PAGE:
The Manship Theatre opened its 10th season Friday with a very special guest. Allen Toussaint, following in the footsteps of his fellow Rock and Roll Hall of Fame inductee from New Orleans, Dr. John, joined the list of great acts who’ve played the Manship stage.
“This is such a charming theater,” Toussaint said. “I love this place.”
Toussaint and his three-man band, featuring master bassist and former Baton Rouge resident Roland Guerin, opened with “Party Going On.” The song, in its bouncing rhythm and spirit and variety, encapsulated much of what Toussaint’s music and New Orleans music are all about — especially the Latin tinge, but also country flavor and classical and Baroque styles.
Even if Toussaint, whose honors include induction into the Songwriters Hall of Fame and a National Medal of Arts award, had never stepped on a stage, his place in music would be secure. Before his late-blooming career as a performer, he’d already written and/or produced and arranged for, to name a few, Aaron Neville, Dr. John, Lee Dorsey, Ernie K-Doe, The Pointer Sisters, The Band, Glen Campbell and Bonnie Raitt.
But then came a new chapter: entertainer. Moving to New York City after Hurricane Katrina, Toussaint, then in his 60s, assumed the frontman role he’d never fully exploited before.
At the Manship Theatre, Toussaint led his versatile band in an entertaining survey of his vast catalog.
Singing his classics and newer songs, Toussaint enhanced the performances with stories, for instance, about Ernie K-Doe, the comically self-aggrandizing New Orleans singer whose recording of the Toussaint-penned “Mother-In-Law” became a No. 1 hit in 1961, and Benny Spellman, who sang the bass voice for “Mother-In-Law” and sang lead for “Lipstick Traces.”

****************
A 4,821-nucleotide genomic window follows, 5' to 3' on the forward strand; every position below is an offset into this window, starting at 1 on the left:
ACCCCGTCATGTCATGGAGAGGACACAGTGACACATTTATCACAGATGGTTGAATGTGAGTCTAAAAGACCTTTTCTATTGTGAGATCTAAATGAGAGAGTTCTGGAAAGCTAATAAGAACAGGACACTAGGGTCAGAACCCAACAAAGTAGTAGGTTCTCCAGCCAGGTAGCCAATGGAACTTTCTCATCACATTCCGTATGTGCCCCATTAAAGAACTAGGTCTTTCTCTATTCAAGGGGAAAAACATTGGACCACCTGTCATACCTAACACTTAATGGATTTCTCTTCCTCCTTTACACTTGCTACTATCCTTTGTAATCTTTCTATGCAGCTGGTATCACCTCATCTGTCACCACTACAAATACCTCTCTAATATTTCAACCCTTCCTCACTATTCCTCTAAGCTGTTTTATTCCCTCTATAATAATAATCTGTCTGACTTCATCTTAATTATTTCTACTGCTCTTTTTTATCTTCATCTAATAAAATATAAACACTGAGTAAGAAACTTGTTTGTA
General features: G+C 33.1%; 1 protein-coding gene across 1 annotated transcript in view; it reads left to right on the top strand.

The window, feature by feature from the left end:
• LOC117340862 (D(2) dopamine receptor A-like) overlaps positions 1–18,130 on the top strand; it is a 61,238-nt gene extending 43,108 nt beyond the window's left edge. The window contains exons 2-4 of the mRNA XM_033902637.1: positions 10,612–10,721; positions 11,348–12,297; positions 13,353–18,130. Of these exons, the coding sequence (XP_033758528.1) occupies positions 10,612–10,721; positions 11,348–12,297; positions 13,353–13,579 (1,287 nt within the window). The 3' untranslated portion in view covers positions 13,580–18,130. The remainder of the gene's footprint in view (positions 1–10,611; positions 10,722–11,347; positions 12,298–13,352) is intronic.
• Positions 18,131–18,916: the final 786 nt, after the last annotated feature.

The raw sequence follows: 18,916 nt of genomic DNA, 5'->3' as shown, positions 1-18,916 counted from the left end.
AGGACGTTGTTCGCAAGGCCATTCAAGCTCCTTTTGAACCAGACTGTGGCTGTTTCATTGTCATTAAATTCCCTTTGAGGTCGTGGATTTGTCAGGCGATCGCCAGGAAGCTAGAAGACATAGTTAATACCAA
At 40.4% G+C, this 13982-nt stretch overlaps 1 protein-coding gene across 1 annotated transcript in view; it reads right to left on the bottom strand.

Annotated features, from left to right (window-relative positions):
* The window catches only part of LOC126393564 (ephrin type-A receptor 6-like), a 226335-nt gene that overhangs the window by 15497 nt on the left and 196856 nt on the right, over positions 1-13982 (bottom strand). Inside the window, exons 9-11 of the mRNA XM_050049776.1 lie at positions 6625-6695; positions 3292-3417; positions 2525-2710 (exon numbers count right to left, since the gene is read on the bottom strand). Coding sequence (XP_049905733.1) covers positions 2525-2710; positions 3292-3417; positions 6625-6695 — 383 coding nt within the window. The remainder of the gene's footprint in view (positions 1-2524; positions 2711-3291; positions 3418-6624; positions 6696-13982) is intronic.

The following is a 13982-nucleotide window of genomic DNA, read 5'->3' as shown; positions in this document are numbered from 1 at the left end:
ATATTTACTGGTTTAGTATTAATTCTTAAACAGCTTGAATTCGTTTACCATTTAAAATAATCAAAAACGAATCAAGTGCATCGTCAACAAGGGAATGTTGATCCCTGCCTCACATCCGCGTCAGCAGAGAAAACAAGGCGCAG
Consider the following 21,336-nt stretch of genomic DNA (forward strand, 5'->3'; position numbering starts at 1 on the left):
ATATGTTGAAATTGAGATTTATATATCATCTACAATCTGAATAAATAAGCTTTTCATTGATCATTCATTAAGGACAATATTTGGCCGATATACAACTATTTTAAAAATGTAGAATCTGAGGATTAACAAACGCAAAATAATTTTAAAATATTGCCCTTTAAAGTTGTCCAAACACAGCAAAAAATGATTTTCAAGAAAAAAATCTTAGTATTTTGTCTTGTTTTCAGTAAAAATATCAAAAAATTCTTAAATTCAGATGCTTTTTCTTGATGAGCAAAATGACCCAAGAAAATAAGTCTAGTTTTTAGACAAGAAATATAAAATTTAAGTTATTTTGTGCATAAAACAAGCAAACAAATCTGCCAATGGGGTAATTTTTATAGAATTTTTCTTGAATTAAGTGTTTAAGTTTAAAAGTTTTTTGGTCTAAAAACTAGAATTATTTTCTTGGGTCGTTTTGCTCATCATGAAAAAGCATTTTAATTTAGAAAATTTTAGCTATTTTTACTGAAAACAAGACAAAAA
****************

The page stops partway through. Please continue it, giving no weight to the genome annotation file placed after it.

Turning to “Happiness,” another of his hits, Toussaint said, “I wrote this a long time ago for myself and it sold four records.” Later, he explained, The Pointer Sisters recorded “Happiness” and “took it to the bank.”
A much newer song, the joyful “It’s a New Orleans Thing,” saw Toussaint singing and playing homage to the hometown he so dearly loves. It featured Toussaint’s on-the-money vocal and keyboard impressions of Professor Longhair plus references to homegrown talents Troy “Trombone Shorty” Andrews and Dr. John.
The Manship audience also heard the world premiere of a new composition, “Old School.” As the title suggests, it’s a happy, nostalgic piece that sounds as if he came from another time.
Toussaint demonstrated his formidable piano chops in a late-show tour de force featuring snippets of melodies from Hank Williams Sr. (“Your Cheatin’ Heart”), The Browns (“The Three Bells”), from classical music maestros and, going back to New Orleans, Professor Longhair (“Big Chief”).
During the encore, Toussaint asked if there were any piano players in the house. LSU student Michael McDowell accepted the star’s invitation to go on stage. A composition major, McDowell did very well, indeed, as he improvised alongside the New Orleans music maestro on the shared piano bench.